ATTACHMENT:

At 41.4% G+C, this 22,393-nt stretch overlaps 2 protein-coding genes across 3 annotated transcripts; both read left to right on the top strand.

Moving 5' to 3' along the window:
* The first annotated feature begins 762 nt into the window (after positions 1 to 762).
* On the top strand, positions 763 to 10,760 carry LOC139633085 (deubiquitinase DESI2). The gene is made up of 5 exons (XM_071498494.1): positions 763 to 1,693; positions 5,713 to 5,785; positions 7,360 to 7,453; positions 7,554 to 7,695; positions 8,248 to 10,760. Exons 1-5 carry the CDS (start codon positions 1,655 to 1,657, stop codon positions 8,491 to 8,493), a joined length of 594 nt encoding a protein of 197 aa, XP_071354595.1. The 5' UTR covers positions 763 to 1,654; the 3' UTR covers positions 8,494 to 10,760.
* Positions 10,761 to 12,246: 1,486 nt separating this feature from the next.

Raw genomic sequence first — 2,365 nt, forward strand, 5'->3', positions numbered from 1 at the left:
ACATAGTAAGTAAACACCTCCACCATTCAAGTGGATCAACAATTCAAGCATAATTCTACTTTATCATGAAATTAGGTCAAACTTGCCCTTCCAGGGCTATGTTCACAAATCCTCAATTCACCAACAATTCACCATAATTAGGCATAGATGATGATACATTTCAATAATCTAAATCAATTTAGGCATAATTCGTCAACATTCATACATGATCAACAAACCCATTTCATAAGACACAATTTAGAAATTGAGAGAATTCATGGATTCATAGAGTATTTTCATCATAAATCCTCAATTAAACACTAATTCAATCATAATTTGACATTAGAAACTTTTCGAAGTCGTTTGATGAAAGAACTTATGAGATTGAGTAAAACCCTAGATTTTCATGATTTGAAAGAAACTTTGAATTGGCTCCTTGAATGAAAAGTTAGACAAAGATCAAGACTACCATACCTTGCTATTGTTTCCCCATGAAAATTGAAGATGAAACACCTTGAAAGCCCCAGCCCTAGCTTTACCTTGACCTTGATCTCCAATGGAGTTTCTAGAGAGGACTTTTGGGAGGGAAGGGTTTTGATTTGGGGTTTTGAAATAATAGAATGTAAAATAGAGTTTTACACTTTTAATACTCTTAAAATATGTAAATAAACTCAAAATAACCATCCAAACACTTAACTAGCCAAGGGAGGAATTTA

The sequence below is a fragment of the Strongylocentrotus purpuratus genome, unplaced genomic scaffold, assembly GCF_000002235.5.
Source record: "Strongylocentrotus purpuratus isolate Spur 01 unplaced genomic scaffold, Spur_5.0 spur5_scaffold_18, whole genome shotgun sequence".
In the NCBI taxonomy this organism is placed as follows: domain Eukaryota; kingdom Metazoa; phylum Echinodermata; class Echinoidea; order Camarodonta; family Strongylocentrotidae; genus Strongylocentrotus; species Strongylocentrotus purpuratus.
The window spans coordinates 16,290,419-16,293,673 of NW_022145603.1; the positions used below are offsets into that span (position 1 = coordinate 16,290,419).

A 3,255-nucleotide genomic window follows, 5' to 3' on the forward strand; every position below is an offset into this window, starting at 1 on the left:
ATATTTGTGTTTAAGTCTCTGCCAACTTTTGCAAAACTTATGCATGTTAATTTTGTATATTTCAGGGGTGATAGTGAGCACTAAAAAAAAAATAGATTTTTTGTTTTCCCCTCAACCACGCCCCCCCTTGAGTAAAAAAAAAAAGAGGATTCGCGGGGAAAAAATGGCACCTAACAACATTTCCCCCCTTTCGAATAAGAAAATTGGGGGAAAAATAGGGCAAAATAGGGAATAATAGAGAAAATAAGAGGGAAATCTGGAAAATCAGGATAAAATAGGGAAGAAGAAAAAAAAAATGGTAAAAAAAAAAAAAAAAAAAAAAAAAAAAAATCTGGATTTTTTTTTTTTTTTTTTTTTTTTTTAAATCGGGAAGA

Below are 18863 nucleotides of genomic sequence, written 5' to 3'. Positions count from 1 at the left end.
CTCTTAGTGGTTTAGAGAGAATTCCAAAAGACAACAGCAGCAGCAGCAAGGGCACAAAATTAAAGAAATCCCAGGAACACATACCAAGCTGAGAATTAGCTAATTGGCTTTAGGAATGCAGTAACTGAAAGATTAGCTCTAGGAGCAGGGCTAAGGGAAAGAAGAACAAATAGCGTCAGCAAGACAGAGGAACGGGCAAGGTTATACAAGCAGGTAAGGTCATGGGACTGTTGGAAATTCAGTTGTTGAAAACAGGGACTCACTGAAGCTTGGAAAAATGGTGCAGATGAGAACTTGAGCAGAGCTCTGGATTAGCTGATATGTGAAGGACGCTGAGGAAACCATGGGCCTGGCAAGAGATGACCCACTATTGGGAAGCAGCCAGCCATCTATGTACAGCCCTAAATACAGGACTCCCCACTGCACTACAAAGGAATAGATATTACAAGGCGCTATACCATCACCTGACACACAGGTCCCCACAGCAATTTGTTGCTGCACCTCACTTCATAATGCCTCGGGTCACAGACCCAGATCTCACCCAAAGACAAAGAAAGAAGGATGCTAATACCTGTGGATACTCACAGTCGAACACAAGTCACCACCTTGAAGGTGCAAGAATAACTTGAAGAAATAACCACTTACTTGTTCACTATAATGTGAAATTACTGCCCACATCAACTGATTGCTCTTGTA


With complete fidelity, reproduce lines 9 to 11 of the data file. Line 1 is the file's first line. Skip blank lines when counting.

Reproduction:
Source record: "Strongylocentrotus purpuratus isolate Spur 01 unplaced genomic scaffold, Spur_5.0 spur5_scaffold_18, whole genome shotgun sequence".
In the NCBI taxonomy this organism is placed as follows: domain Eukaryota; kingdom Metazoa; phylum Echinodermata; class Echinoidea; order Camarodonta; family Strongylocentrotidae; genus Strongylocentrotus; species Strongylocentrotus purpuratus.
The window spans coordinates 16,290,419-16,293,673 of NW_022145603.1; the positions used below are offsets into that span (position 1 = coordinate 16,290,419).